The gap in analysis can also occur based on the type of studies used or the lack of studies on the subject. This type of attack on an expert opinion was the basis for the findings in the General Elec. Co. v. Joiner case cited above. In that case Joiner linked his development of cancer to his exposure to PCBs and their derivatives. Joiner’s experts testified that PCBs alone can promote cancer and that furans and dioxins can also promote cancer. Joiner’s experts “opined that since Joiner had been exposed to PCBs, furans, and dioxins, such exposure was likely responsible for Joiner’s cancer.”

In their argument to the Supreme Court the Defendants argued that “Joiner’s experts regarding causation were nothing more than speculation.” They further argued that the opinions were “’not supported by epidemiological studies . . . [and were] based exclusively on isolated studies of laboratory animals.’”

Joiner argued that according to Daubert’s language, when the district court analyzes expert opinions for admissibility the “focus, of course, must be solely on principles and methodology, not on the conclusions that they generate.” 509 U.S. at 595. Joiner argued that because the district court excluded evidence based on the conclusion that the experts drew from the studies, it was properly reversed by the Court of Appeals.

However the Supreme Court in Joiner found that “conclusions and methodology are not entirely distinct from one another. Trained experts commonly extrapolate from existing data. But nothing in either Daubert or the Federal Rules of Evidence requires a district court to admit opinion evidence which is connected to existing data only by the ipse dixit of the expert. A court may conclude that there is simply too great an analytical gap between the data and the opinion proffered.” 522 U.S. at 146.

Certain types of biomechanical studies open themselves up to an analytical gap attack similar to the attack in Joiner. For instance, the use solely of volunteer studies that were made up of only healthy, young volunteers (which is often the case) could be attacked in an aggravation case with an elderly occupant. A study that analyzed only the subjective complaints of the volunteers could also be vulnerable to an attack that the studies lack and objective scientific approach. It is important to assure that there is not too great an analytical gap between the data used and opinion proffered. It is therefore important to assure that there are multiple types of studies and statistics cited and that the studies used relate to the actual injured party in a meaningful way. As stated in the Ingram v. Solkatronic Chem., Inc., 2005 U.S. Dist. LEXIS 38304, 31-32 (N.D. Okla. Dec. 28, 2005) case a court “may not, consistent with the mandate of Daubert and its gatekeeping function, permit this litigation to become a forum in which an expert may offer what is, presently, mere speculation on the possibilities of …injury.”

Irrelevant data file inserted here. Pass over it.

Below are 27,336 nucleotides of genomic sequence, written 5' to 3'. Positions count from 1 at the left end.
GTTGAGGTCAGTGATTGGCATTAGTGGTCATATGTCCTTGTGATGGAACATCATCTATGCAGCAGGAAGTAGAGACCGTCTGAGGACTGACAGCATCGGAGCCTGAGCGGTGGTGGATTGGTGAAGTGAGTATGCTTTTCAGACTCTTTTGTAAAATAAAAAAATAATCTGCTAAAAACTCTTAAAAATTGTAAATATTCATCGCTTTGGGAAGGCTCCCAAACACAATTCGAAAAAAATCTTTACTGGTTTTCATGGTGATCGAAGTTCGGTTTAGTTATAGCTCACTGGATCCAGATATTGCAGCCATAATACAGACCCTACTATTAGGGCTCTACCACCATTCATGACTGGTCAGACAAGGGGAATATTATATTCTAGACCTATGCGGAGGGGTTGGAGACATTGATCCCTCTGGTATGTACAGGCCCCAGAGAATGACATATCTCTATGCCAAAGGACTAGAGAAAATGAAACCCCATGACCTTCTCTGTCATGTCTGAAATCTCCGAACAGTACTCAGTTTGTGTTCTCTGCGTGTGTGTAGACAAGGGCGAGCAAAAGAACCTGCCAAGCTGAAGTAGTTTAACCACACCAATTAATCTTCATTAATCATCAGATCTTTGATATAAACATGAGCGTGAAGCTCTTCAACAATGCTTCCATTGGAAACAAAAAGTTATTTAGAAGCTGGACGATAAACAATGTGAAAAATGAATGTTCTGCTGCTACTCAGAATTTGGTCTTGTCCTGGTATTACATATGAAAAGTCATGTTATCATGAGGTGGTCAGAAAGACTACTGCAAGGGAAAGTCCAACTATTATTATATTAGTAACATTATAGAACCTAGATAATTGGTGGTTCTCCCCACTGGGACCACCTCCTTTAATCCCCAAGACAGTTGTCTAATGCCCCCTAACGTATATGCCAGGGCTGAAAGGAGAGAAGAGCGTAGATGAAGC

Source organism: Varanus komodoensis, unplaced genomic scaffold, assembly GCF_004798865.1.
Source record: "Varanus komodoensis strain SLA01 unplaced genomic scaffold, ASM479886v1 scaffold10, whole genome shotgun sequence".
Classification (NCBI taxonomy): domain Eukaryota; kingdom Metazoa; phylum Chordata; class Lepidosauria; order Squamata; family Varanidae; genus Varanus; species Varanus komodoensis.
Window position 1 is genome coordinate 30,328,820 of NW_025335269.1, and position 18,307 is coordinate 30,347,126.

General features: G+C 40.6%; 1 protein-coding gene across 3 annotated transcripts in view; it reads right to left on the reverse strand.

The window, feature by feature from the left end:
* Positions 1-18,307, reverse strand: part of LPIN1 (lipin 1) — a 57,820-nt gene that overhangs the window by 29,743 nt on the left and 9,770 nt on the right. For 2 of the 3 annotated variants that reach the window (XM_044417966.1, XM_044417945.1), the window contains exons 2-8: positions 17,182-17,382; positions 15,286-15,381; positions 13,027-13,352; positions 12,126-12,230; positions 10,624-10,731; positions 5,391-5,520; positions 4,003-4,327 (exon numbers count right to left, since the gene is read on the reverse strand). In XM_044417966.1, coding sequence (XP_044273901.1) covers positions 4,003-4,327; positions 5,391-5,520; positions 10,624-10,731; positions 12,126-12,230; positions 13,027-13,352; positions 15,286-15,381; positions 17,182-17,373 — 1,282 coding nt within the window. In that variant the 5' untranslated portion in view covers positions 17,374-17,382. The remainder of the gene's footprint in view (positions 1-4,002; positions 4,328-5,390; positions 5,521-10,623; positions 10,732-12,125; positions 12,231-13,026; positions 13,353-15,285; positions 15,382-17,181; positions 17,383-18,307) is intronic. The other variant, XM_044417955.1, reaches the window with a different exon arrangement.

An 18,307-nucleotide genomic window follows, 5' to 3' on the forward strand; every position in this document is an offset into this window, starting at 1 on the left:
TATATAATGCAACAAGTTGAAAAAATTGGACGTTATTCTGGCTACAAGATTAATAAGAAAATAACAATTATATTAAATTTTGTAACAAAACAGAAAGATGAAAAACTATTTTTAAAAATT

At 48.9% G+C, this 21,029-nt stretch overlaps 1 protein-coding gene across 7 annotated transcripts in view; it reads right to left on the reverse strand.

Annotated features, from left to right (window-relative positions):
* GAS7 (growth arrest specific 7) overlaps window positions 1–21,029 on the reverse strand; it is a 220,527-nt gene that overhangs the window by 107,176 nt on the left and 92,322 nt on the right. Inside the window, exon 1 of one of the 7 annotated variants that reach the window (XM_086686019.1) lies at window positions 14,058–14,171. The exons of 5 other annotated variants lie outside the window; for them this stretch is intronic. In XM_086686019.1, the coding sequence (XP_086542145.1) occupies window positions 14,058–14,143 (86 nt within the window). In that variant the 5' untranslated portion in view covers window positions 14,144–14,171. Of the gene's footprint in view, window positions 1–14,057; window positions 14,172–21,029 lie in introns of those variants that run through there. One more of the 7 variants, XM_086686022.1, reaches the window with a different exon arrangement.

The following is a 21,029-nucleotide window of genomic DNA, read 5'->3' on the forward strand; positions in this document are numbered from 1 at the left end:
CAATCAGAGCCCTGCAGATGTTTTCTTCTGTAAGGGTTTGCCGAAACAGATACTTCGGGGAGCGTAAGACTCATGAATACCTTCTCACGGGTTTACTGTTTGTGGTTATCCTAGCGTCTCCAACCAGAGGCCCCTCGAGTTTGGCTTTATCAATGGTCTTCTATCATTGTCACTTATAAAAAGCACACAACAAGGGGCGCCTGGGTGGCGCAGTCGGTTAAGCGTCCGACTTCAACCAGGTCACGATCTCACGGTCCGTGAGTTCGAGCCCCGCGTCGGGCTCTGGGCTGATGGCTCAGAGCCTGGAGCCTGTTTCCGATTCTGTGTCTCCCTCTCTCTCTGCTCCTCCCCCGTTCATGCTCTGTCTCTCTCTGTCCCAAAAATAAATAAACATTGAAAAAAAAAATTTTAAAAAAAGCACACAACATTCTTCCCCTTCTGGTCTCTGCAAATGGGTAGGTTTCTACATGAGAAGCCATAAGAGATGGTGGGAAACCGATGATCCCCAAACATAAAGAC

Exclusion Based On Flawed Methodology

Flawed methodology is a less common challenge to a biomechanical opinion. Generally, the same equations, and the same values and constants in the equations are used. Flawed methodology challenges generally occur when an expert proposes a new type of analysis or develops a new method or analysis for a specific case. Conceivably a biomechanical engineer could be attacked on the basis that their methodology has been rejected or supplanted by newer techniques or because the analysis deviated from the methods employed by the authors of the various studies cited in the opinion. However, the factual basis and gap in analysis are more likely methods of attack.

Conclusion

While biomechanical engineers are being used with more frequency in civil actions, an attorney using the biomechanical expert must ensure, whether handling case in federal or state courts, that the expert’s opinion is based on the facts involving the case and the circumstances involving the particular party in the accident. The opinions must not only ensure “substantial similarity” with the facts of the case, but must narrow the gap in analyzing all of the information upon which the calculations and conclusions are based. Finally, the attorney must ensure that the biomechanical expert is using a recognizable methodology in developing the expert’s opinions and conclusions in order to survive motion to strike the expert from the opposing party.